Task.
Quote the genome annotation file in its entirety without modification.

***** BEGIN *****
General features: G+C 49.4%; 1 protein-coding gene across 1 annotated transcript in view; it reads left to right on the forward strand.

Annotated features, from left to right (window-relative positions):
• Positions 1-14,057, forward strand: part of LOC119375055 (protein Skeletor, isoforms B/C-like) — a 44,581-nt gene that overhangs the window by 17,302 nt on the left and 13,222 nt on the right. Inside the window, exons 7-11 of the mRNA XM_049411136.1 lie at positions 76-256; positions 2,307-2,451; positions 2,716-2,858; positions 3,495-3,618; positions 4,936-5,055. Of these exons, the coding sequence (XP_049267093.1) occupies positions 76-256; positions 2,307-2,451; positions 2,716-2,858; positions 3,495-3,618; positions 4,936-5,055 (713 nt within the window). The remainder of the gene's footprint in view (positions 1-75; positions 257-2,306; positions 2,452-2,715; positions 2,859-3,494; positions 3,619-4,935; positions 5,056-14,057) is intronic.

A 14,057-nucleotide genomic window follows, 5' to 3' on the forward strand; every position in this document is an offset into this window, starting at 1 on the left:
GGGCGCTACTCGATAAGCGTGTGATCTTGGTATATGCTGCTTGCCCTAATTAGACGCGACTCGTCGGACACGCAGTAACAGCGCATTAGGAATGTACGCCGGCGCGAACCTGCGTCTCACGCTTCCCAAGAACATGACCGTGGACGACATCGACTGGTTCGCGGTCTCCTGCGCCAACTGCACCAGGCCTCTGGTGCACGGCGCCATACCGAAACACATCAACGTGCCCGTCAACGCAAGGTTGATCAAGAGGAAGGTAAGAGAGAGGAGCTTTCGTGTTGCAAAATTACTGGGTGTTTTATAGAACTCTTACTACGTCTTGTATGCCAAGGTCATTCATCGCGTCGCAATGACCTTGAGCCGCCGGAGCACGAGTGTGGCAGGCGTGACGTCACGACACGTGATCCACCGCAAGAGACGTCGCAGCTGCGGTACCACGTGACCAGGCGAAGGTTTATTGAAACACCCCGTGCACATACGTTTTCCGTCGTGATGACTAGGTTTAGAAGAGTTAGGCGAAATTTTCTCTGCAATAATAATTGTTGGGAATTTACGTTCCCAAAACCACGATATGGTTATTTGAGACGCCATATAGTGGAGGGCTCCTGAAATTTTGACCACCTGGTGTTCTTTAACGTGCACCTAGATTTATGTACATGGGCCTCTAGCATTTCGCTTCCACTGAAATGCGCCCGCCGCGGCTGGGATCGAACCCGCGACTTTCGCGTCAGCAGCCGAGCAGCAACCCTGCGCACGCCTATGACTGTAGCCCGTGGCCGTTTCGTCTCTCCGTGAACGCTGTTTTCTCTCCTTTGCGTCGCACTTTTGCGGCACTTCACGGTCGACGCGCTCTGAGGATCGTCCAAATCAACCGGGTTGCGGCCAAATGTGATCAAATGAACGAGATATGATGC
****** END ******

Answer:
General features: G+C 49.4%; 1 protein-coding gene across 1 annotated transcript in view; it reads left to right on the forward strand.

Annotated features, from left to right (window-relative positions):
• Positions 1-14,057, forward strand: part of LOC119375055 (protein Skeletor, isoforms B/C-like) — a 44,581-nt gene that overhangs the window by 17,302 nt on the left and 13,222 nt on the right. Inside the window, exons 7-11 of the mRNA XM_049411136.1 lie at positions 76-256; positions 2,307-2,451; positions 2,716-2,858; positions 3,495-3,618; positions 4,936-5,055. Of these exons, the coding sequence (XP_049267093.1) occupies positions 76-256; positions 2,307-2,451; positions 2,716-2,858; positions 3,495-3,618; positions 4,936-5,055 (713 nt within the window). The remainder of the gene's footprint in view (positions 1-75; positions 257-2,306; positions 2,452-2,715; positions 2,859-3,494; positions 3,619-4,935; positions 5,056-14,057) is intronic.

A 14,057-nucleotide genomic window follows, 5' to 3' on the forward strand; every position in this document is an offset into this window, starting at 1 on the left:
GGGCGCTACTCGATAAGCGTGTGATCTTGGTATATGCTGCTTGCCCTAATTAGACGCGACTCGTCGGACACGCAGTAACAGCGCATTAGGAATGTACGCCGGCGCGAACCTGCGTCTCACGCTTCCCAAGAACATGACCGTGGACGACATCGACTGGTTCGCGGTCTCCTGCGCCAACTGCACCAGGCCTCTGGTGCACGGCGCCATACCGAAACACATCAACGTGCCCGTCAACGCAAGGTTGATCAAGAGGAAGGTAAGAGAGAGGAGCTTTCGTGTTGCAAAATTACTGGGTGTTTTATAGAACTCTTACTACGTCTTGTATGCCAAGGTCATTCATCGCGTCGCAATGACCTTGAGCCGCCGGAGCACGAGTGTGGCAGGCGTGACGTCACGACACGTGATCCACCGCAAGAGACGTCGCAGCTGCGGTACCACGTGACCAGGCGAAGGTTTATTGAAACACCCCGTGCACATACGTTTTCCGTCGTGATGACTAGGTTTAGAAGAGTTAGGCGAAATTTTCTCTGCAATAATAATTGTTGGGAATTTACGTTCCCAAAACCACGATATGGTTATTTGAGACGCCATATAGTGGAGGGCTCCTGAAATTTTGACCACCTGGTGTTCTTTAACGTGCACCTAGATTTATGTACATGGGCCTCTAGCATTTCGCTTCCACTGAAATGCGCCCGCCGCGGCTGGGATCGAACCCGCGACTTTCGCGTCAGCAGCCGAGCAGCAACCCTGCGCACGCCTATGACTGTAGCCCGTGGCCGTTTCGTCTCTCCGTGAACGCTGTTTTCTCTCCTTTGCGTCGCACTTTTGCGGCACTTCACGGTCGACGCGCTCTGAGGATCGTCCAAATCAACCGGGTTGCGGCCAAATGTGATCAAATGAACGAGATATGATGC